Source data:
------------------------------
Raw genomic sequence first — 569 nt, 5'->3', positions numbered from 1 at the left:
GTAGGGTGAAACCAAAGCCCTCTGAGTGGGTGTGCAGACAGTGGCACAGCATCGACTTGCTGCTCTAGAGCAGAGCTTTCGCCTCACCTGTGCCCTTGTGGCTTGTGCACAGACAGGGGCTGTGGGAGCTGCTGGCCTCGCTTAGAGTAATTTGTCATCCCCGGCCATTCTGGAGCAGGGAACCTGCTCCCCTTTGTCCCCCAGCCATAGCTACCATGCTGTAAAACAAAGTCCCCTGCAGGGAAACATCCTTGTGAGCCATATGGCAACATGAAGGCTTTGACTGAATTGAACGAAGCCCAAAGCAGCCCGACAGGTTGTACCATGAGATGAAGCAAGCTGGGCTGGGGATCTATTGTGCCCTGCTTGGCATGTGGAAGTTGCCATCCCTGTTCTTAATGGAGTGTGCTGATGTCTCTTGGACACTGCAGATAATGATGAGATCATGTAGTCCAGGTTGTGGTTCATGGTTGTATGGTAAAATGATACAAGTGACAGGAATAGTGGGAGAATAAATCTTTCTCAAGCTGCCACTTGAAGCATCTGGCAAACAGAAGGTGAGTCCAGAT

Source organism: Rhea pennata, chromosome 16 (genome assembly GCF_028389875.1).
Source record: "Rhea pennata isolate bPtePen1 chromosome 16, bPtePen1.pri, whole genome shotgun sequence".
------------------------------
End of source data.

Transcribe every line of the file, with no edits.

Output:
Raw genomic sequence first — 569 nt, 5'->3', positions numbered from 1 at the left:
GTAGGGTGAAACCAAAGCCCTCTGAGTGGGTGTGCAGACAGTGGCACAGCATCGACTTGCTGCTCTAGAGCAGAGCTTTCGCCTCACCTGTGCCCTTGTGGCTTGTGCACAGACAGGGGCTGTGGGAGCTGCTGGCCTCGCTTAGAGTAATTTGTCATCCCCGGCCATTCTGGAGCAGGGAACCTGCTCCCCTTTGTCCCCCAGCCATAGCTACCATGCTGTAAAACAAAGTCCCCTGCAGGGAAACATCCTTGTGAGCCATATGGCAACATGAAGGCTTTGACTGAATTGAACGAAGCCCAAAGCAGCCCGACAGGTTGTACCATGAGATGAAGCAAGCTGGGCTGGGGATCTATTGTGCCCTGCTTGGCATGTGGAAGTTGCCATCCCTGTTCTTAATGGAGTGTGCTGATGTCTCTTGGACACTGCAGATAATGATGAGATCATGTAGTCCAGGTTGTGGTTCATGGTTGTATGGTAAAATGATACAAGTGACAGGAATAGTGGGAGAATAAATCTTTCTCAAGCTGCCACTTGAAGCATCTGGCAAACAGAAGGTGAGTCCAGAT

Source organism: Rhea pennata, chromosome 16 (genome assembly GCF_028389875.1).
Source record: "Rhea pennata isolate bPtePen1 chromosome 16, bPtePen1.pri, whole genome shotgun sequence".